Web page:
### 3.3. CuO Distribution in the System

The copper concentrations of each component of the sludge of the PN systems were measured (Fig. 4). In seed sludge of R0, the copper content in the effluent, SMP, EPS, and sludge was respectively 0.41, 0.13, 1.88 and 2.54 mg/L. While the copper concentration in R1 was 0.44, 0.17, 2.40 and 3.67 mg/L, in R2 it was 1.01, 0.17, 3.75 and 11.23 mg/L, in R3 it was 0.45, 0.17, 2.42 and 3.71 mg/L, in R4 it was 1.10, 0.18, 2.49 and 8.35 mg/L, in R5 it was 0.46, 0.17, 2.48 and 3.46 mg/L, in R6 it was 0.96, 0.18, 2.58 and 13.99 mg/L. It could be concluded that the CuO NPs addition led to the copper concentration increases in both EPS and sludge, which was especially obvious in the sludge. That is, the CuO NPs addition led to the greatest copper accumulation in the sludge. The copper content in the sludge of R6 was the highest, and this is attributed to the fact that some copper accumulated in the reactor as a precipitate. Correspondingly, the copper concentration in R4 was the lowest, while the copper content in the effluent of R4 was the highest. The acidic conditions of R4 resulted in more copper ions exiting the system via the effluent. For the copper concentrations in the EPS, both the acid and alkali conditions led to a decrease in the EPS concentration, which also suggests that the EPS could help resist CuO NPs shock in R4 and R6.
The mass balance of copper was analyzed in the six reactors. Examining R1 as an example demonstrated that after CuO NPs entered into the reactor, the copper partitioned to the following component of the system:
1. Effluent copper, calculated as a

$=(C-C0)×0.8 L×60=(0.44-0.41)×0.8×60=1.61 mg;$
2. SMP copper, calculated as b

$=(C-C0)×1 L=(0.17-0.13)=0.04 mg$
3. EPS copper, calculated as c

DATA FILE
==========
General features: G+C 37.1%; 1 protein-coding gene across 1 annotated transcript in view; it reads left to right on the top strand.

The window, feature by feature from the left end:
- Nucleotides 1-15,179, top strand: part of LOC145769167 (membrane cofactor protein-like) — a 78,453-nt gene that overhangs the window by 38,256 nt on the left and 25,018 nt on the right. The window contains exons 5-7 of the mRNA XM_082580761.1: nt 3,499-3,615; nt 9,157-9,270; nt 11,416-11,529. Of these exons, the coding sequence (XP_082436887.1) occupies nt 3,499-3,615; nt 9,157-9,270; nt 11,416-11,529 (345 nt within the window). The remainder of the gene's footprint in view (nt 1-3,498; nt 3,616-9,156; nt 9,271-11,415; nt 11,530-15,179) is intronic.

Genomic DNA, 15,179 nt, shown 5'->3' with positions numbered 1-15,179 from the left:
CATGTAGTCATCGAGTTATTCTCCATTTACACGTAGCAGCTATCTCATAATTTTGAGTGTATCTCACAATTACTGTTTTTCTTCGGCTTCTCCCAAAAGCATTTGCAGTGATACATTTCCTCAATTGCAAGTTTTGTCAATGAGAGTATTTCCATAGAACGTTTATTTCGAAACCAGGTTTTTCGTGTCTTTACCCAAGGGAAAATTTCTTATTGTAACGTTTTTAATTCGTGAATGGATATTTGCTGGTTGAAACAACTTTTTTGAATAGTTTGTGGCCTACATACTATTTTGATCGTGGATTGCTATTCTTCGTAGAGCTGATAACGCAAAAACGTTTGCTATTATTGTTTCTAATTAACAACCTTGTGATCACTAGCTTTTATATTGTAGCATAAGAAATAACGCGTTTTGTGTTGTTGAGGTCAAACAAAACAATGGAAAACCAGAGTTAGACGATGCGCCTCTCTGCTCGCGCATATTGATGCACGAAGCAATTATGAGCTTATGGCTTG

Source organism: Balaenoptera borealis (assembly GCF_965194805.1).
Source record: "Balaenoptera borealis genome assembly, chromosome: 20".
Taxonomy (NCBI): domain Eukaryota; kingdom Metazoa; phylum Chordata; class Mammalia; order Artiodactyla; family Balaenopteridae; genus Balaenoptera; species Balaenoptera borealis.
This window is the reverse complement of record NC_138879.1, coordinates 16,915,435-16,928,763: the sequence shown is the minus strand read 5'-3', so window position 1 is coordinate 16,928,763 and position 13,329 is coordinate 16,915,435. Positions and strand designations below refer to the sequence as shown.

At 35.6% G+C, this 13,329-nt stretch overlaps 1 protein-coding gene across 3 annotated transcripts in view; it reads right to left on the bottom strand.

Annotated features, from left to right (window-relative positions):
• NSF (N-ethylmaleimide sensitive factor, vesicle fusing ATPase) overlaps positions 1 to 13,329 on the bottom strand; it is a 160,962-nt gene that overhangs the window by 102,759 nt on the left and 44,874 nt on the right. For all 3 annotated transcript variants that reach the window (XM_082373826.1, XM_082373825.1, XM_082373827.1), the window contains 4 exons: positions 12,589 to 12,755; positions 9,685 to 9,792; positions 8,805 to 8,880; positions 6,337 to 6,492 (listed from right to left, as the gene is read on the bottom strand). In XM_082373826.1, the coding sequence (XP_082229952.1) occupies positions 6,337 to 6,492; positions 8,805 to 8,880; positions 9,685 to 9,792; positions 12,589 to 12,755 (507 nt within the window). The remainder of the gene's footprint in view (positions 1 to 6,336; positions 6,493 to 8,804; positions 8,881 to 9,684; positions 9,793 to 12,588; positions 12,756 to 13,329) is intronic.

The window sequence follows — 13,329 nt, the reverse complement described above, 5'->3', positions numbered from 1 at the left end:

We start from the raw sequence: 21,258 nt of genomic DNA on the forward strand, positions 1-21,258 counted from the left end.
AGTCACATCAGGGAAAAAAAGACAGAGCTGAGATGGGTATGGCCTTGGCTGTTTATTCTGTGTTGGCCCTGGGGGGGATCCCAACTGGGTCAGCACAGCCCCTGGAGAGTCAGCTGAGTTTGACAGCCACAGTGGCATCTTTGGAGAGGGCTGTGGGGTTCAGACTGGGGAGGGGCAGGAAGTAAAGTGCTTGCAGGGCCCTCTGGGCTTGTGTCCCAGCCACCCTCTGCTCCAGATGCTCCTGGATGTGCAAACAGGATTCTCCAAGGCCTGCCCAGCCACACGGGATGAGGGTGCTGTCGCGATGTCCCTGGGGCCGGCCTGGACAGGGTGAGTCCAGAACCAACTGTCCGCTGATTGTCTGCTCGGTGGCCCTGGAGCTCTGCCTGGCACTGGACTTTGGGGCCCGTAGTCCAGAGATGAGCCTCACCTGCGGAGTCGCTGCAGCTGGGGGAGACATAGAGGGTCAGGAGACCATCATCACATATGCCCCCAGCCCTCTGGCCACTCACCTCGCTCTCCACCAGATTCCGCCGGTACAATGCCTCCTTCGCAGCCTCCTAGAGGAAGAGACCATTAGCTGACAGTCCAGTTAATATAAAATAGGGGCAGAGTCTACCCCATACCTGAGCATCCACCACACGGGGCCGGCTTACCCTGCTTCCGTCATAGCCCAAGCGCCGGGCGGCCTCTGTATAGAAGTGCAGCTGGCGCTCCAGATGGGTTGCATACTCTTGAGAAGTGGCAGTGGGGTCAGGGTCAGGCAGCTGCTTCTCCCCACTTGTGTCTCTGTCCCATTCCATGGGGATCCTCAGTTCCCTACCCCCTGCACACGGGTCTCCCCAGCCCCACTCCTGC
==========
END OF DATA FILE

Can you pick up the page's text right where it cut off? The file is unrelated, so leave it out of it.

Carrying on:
$=(C-C0)×1 L=(2.40-1.88)=0.52 mg$
4. Sludge copper, calculated as d

$=(C-C0)×1 L=(3.67-2.54)=1.12 mg$
The ratio of each component was calculated as the individual component relative to the sum of the four components (Table 2). It could be seen that in R1, 48.88% of the supplied copper exited via the effluent, while another about 50% was adsorbed by the SMP, EPS or utilized by the microbial cell in sludge. However in R2, with the CuO NPs addition, the ratio in the effluent increased to 73.12%, that is only about 27% was removed by the system. This result was consistent with previous studies that demonstrated that approximately 50% NPs were removed by the wastewater treatment system [14, 28]. Additionally, the copper in the effluent of R3 and R5 were both higher than in R1, indicating less copper was adsorbed by the sludge. This is consistent with the low activity of the nitrogen removal microbial population in R1.
In R2 with a pH of 8.0, 73.1% CuO NPs exited the system, while 0.1% partitioned to the SMP, 4.76% in EPS and 22.0% in the sludge. The results of R4, with a pH of 6.5, were respectively 83.79, 0.13, 1.55 and 14.54, while in R6, with a pH of 8.0, the results were 68.64, 0.13, 1.82 and 29.42. In all three reactors, most of the CuO NPs exited the system via the effluent, with the second largest component showing copper being the sludge. Moreover, in R4, the concentration in the effluent was the highest. The elevated concentration in the effluent is attributed to the fact that most of the CuO NPs exited from the reactor as Cu (II) and hence was released under acidic conditions. That is, the acidic conditions were shown to not be optimal for CuO NPs removal. Although the CuO NPs concentration in the feed has been shown to result in more EPS production [29], the EPS adsorbed a very small concentration of NPs while a greater quantity was partitioned into the microbial cell of the sludge. As a result, the NPs likely suppressed the microbial activity of the systems. In conclusion, the acid condition led to more CuO NPs dissolution, while the alkali condition led to more NPs aggregated and accumulated in the sludge.